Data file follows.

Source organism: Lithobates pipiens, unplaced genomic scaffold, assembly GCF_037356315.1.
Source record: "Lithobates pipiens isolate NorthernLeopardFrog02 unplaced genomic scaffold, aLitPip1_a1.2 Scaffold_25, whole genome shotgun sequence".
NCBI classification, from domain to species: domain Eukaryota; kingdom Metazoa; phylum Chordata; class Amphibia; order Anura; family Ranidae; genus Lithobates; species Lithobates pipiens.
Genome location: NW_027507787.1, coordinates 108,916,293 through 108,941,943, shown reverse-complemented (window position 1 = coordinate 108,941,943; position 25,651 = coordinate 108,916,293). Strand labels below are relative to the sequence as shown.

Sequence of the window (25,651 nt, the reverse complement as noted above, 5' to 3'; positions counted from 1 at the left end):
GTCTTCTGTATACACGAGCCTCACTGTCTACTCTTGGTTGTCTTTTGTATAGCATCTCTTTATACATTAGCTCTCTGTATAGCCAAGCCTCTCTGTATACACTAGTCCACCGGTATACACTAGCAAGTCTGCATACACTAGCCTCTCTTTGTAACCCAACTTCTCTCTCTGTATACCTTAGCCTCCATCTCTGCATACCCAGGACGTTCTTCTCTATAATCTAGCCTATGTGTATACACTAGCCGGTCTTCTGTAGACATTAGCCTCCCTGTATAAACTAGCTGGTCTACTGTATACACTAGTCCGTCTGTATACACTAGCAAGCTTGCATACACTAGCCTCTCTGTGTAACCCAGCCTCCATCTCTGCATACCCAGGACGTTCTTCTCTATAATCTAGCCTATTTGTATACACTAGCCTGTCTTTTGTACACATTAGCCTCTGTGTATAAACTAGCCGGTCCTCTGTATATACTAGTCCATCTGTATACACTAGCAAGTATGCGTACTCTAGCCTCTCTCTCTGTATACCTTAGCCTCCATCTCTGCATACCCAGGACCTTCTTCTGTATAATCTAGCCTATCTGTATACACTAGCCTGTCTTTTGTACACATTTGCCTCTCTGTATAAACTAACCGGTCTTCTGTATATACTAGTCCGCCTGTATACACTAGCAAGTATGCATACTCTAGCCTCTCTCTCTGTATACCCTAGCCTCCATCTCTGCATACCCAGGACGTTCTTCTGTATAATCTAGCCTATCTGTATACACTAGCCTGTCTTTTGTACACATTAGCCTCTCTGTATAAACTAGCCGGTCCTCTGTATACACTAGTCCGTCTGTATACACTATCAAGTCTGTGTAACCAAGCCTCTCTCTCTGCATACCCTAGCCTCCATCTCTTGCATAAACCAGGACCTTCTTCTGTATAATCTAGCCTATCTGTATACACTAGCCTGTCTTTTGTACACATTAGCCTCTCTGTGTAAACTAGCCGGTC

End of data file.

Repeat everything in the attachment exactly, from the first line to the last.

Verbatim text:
Source organism: Lithobates pipiens, unplaced genomic scaffold, assembly GCF_037356315.1.
Source record: "Lithobates pipiens isolate NorthernLeopardFrog02 unplaced genomic scaffold, aLitPip1_a1.2 Scaffold_25, whole genome shotgun sequence".
NCBI classification, from domain to species: domain Eukaryota; kingdom Metazoa; phylum Chordata; class Amphibia; order Anura; family Ranidae; genus Lithobates; species Lithobates pipiens.
Genome location: NW_027507787.1, coordinates 108,916,293 through 108,941,943, shown reverse-complemented (window position 1 = coordinate 108,941,943; position 25,651 = coordinate 108,916,293). Strand labels below are relative to the sequence as shown.

Sequence of the window (25,651 nt, the reverse complement as noted above, 5' to 3'; positions counted from 1 at the left end):
GTCTTCTGTATACACGAGCCTCACTGTCTACTCTTGGTTGTCTTTTGTATAGCATCTCTTTATACATTAGCTCTCTGTATAGCCAAGCCTCTCTGTATACACTAGTCCACCGGTATACACTAGCAAGTCTGCATACACTAGCCTCTCTTTGTAACCCAACTTCTCTCTCTGTATACCTTAGCCTCCATCTCTGCATACCCAGGACGTTCTTCTCTATAATCTAGCCTATGTGTATACACTAGCCGGTCTTCTGTAGACATTAGCCTCCCTGTATAAACTAGCTGGTCTACTGTATACACTAGTCCGTCTGTATACACTAGCAAGCTTGCATACACTAGCCTCTCTGTGTAACCCAGCCTCCATCTCTGCATACCCAGGACGTTCTTCTCTATAATCTAGCCTATTTGTATACACTAGCCTGTCTTTTGTACACATTAGCCTCTGTGTATAAACTAGCCGGTCCTCTGTATATACTAGTCCATCTGTATACACTAGCAAGTATGCGTACTCTAGCCTCTCTCTCTGTATACCTTAGCCTCCATCTCTGCATACCCAGGACCTTCTTCTGTATAATCTAGCCTATCTGTATACACTAGCCTGTCTTTTGTACACATTTGCCTCTCTGTATAAACTAACCGGTCTTCTGTATATACTAGTCCGCCTGTATACACTAGCAAGTATGCATACTCTAGCCTCTCTCTCTGTATACCCTAGCCTCCATCTCTGCATACCCAGGACGTTCTTCTGTATAATCTAGCCTATCTGTATACACTAGCCTGTCTTTTGTACACATTAGCCTCTCTGTATAAACTAGCCGGTCCTCTGTATACACTAGTCCGTCTGTATACACTATCAAGTCTGTGTAACCAAGCCTCTCTCTCTGCATACCCTAGCCTCCATCTCTTGCATAAACCAGGACCTTCTTCTGTATAATCTAGCCTATCTGTATACACTAGCCTGTCTTTTGTACACATTAGCCTCTCTGTGTAAACTAGCCGGTC